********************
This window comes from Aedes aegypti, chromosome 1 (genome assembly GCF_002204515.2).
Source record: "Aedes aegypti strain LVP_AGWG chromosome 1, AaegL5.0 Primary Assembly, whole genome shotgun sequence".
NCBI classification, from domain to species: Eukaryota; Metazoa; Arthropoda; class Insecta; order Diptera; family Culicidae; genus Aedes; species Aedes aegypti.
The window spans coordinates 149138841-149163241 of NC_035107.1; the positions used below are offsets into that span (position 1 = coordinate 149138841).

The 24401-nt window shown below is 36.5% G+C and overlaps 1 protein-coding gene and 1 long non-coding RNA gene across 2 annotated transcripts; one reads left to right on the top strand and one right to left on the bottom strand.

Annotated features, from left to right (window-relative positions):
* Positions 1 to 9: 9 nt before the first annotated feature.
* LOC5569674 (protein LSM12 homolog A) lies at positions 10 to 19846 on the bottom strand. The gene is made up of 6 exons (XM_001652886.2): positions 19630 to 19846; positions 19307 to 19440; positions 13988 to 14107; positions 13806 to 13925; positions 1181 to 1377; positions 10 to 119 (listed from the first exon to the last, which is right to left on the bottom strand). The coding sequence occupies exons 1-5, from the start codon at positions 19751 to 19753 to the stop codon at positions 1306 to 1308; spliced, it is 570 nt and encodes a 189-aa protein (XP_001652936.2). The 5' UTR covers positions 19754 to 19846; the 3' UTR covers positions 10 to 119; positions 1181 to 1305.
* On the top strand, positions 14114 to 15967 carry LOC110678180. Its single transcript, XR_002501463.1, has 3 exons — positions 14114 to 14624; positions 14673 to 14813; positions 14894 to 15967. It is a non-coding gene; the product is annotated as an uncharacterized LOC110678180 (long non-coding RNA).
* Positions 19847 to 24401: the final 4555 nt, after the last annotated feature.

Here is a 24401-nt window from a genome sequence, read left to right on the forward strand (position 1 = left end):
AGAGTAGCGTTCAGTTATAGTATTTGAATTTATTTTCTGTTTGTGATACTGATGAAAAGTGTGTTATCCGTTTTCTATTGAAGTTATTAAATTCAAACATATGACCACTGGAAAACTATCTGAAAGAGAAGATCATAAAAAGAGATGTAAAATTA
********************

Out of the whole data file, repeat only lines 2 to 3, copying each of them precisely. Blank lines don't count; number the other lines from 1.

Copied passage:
Source record: "Aedes aegypti strain LVP_AGWG chromosome 1, AaegL5.0 Primary Assembly, whole genome shotgun sequence".
NCBI classification, from domain to species: Eukaryota; Metazoa; Arthropoda; class Insecta; order Diptera; family Culicidae; genus Aedes; species Aedes aegypti.